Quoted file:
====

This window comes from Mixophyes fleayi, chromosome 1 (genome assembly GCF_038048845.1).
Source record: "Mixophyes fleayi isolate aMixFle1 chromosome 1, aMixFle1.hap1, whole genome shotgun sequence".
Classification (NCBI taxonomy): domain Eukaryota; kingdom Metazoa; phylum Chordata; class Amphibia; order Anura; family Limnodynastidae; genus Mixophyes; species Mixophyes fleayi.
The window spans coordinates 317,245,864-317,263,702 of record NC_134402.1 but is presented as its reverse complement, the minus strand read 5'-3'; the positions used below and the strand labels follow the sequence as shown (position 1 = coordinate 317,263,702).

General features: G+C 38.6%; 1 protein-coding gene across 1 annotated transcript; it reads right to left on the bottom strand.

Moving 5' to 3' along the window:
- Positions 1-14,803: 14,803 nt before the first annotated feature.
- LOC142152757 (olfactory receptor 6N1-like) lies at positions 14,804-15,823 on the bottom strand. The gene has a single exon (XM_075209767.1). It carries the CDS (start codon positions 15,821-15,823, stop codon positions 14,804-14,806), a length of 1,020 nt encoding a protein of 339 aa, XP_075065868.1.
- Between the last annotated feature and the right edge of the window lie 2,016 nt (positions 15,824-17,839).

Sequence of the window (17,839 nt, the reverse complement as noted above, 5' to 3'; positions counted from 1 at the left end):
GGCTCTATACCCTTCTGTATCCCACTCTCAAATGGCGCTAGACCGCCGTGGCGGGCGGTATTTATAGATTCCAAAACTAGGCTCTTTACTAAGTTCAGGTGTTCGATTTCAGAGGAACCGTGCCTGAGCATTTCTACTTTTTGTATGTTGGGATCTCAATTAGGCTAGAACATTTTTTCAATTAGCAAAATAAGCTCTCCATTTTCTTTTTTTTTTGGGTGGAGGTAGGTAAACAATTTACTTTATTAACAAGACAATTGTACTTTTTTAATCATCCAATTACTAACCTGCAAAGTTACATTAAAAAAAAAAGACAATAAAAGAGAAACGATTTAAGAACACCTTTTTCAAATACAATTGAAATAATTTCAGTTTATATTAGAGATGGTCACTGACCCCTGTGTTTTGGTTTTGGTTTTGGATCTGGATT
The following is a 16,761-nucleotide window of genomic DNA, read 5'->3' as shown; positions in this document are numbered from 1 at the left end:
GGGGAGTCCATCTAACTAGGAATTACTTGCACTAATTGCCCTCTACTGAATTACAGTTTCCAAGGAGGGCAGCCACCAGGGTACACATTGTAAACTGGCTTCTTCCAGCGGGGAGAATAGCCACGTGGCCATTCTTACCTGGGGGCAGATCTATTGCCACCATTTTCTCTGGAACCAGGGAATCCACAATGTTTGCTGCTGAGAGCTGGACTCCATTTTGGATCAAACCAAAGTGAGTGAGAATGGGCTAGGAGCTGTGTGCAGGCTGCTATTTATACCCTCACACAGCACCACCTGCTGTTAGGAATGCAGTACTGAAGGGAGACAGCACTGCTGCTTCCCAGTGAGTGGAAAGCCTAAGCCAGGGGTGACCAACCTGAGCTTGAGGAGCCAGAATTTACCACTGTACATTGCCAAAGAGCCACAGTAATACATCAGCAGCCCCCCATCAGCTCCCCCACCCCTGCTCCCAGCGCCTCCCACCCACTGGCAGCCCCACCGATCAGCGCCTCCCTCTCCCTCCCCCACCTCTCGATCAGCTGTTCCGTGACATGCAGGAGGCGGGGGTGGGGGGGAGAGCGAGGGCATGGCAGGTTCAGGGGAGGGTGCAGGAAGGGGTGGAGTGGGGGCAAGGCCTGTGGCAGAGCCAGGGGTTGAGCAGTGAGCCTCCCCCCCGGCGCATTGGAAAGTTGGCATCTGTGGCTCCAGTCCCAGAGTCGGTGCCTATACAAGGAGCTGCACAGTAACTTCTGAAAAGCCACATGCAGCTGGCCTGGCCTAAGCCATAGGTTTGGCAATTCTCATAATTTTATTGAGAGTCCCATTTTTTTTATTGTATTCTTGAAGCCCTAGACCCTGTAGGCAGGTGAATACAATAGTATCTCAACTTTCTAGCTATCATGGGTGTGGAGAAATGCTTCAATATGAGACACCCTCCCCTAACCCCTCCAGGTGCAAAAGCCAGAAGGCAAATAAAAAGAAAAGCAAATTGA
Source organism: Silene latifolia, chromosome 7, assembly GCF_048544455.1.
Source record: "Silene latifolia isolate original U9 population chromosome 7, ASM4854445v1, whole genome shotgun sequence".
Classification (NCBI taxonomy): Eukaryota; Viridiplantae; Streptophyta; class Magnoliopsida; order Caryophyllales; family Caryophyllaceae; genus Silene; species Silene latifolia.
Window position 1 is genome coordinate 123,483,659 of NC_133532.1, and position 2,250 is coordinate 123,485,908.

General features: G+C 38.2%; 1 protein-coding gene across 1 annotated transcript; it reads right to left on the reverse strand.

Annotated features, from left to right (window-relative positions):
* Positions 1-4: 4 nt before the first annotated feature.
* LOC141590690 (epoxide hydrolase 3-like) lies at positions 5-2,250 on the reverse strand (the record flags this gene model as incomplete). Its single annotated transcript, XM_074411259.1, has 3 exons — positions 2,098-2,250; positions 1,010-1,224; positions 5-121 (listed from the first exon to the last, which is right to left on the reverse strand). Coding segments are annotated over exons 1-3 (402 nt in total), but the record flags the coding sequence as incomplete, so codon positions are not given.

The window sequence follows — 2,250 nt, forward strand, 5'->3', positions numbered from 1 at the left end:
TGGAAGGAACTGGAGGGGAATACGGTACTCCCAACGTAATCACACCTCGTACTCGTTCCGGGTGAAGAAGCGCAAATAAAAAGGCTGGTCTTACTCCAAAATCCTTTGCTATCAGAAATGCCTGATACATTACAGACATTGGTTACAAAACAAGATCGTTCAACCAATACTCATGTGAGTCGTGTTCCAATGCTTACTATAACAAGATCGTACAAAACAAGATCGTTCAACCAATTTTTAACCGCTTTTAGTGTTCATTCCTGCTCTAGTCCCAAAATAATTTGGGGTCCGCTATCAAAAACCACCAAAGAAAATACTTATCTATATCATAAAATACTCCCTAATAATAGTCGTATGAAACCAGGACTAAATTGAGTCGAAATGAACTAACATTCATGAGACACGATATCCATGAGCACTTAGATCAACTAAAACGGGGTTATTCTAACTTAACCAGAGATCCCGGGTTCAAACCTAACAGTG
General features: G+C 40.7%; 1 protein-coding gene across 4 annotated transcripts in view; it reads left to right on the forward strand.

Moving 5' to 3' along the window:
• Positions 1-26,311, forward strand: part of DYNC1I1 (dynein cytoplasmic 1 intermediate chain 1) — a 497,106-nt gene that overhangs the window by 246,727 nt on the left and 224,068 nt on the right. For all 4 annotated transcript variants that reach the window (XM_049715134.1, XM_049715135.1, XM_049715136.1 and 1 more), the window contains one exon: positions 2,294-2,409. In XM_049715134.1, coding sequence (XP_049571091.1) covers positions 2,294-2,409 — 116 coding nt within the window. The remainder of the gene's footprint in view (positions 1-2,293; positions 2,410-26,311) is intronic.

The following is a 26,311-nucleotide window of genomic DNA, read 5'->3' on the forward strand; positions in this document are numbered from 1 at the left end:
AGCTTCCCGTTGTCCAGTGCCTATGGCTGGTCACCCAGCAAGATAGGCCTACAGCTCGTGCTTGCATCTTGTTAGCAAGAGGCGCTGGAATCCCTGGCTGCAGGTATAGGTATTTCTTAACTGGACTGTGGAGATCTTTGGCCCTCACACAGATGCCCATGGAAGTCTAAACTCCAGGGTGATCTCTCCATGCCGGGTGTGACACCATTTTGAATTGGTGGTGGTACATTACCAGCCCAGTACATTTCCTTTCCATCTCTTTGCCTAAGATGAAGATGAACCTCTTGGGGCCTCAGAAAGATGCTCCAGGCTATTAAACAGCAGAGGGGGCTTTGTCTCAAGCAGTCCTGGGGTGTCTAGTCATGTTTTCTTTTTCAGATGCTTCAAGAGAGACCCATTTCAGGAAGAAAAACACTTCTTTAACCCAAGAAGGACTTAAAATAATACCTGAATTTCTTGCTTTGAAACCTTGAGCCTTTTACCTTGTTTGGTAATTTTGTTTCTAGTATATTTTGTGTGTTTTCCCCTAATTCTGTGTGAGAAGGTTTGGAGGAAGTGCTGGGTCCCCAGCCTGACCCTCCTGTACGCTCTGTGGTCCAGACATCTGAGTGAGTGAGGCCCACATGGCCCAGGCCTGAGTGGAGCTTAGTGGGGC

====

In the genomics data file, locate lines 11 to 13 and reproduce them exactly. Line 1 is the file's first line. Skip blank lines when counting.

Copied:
GGCTCTATACCCTTCTGTATCCCACTCTCAAATGGCGCTAGACCGCCGTGGCGGGCGGTATTTATAGATTCCAAAACTAGGCTCTTTACTAAGTTCAGGTGTTCGATTTCAGAGGAACCGTGCCTGAGCATTTCTACTTTTTGTATGTTGGGATCTCAATTAGGCTAGAACATTTTTTCAATTAGCAAAATAAGCTCTCCATTTTCTTTTTTTTTTGGGTGGAGGTAGGTAAACAATTTACTTTATTAACAAGACAATTGTACTTTTTTAATCATCCAATTACTAACCTGCAAAGTTACATTAAAAAAAAAAGACAATAAAAGAGAAACGATTTAAGAACACCTTTTTCAAATACAATTGAAATAATTTCAGTTTATATTAGAGATGGTCACTGACCCCTGTGTTTTGGTTTTGGTTTTGGATCTGGATT
The following is a 16,761-nucleotide window of genomic DNA, read 5'->3' as shown; positions in this document are numbered from 1 at the left end:
GGGGAGTCCATCTAACTAGGAATTACTTGCACTAATTGCCCTCTACTGAATTACAGTTTCCAAGGAGGGCAGCCACCAGGGTACACATTGTAAACTGGCTTCTTCCAGCGGGGAGAATAGCCACGTGGCCATTCTTACCTGGGGGCAGATCTATTGCCACCATTTTCTCTGGAACCAGGGAATCCACAATGTTTGCTGCTGAGAGCTGGACTCCATTTTGGATCAAACCAAAGTGAGTGAGAATGGGCTAGGAGCTGTGTGCAGGCTGCTATTTATACCCTCACACAGCACCACCTGCTGTTAGGAATGCAGTACTGAAGGGAGACAGCACTGCTGCTTCCCAGTGAGTGGAAAGCCTAAGCCAGGGGTGACCAACCTGAGCTTGAGGAGCCAGAATTTACCACTGTACATTGCCAAAGAGCCACAGTAATACATCAGCAGCCCCCCATCAGCTCCCCCACCCCTGCTCCCAGCGCCTCCCACCCACTGGCAGCCCCACCGATCAGCGCCTCCCTCTCCCTCCCCCACCTCTCGATCAGCTGTTCCGTGACATGCAGGAGGCGGGGGTGGGGGGGAGAGCGAGGGCATGGCAGGTTCAGGGGAGGGTGCAGGAAGGGGTGGAGTGGGGGCAAGGCCTGTGGCAGAGCCAGGGGTTGAGCAGTGAGCCTCCCCCCCGGCGCATTGGAAAGTTGGCATCTGTGGCTCCAGTCCCAGAGTCGGTGCCTATACAAGGAGCTGCACAGTAACTTCTGAAAAGCCACATGCAGCTGGCCTGGCCTAAGCCATAGGTTTGGCAATTCTCATAATTTTATTGAGAGTCCCATTTTTTTTATTGTATTCTTGAAGCCCTAGACCCTGTAGGCAGGTGAATACAATAGTATCTCAACTTTCTAGCTATCATGGGTGTGGAGAAATGCTTCAATATGAGACACCCTCCCCTAACCCCTCCAGGTGCAAAAGCCAGAAGGCAAATAAAAAGAAAAGCAAATTGA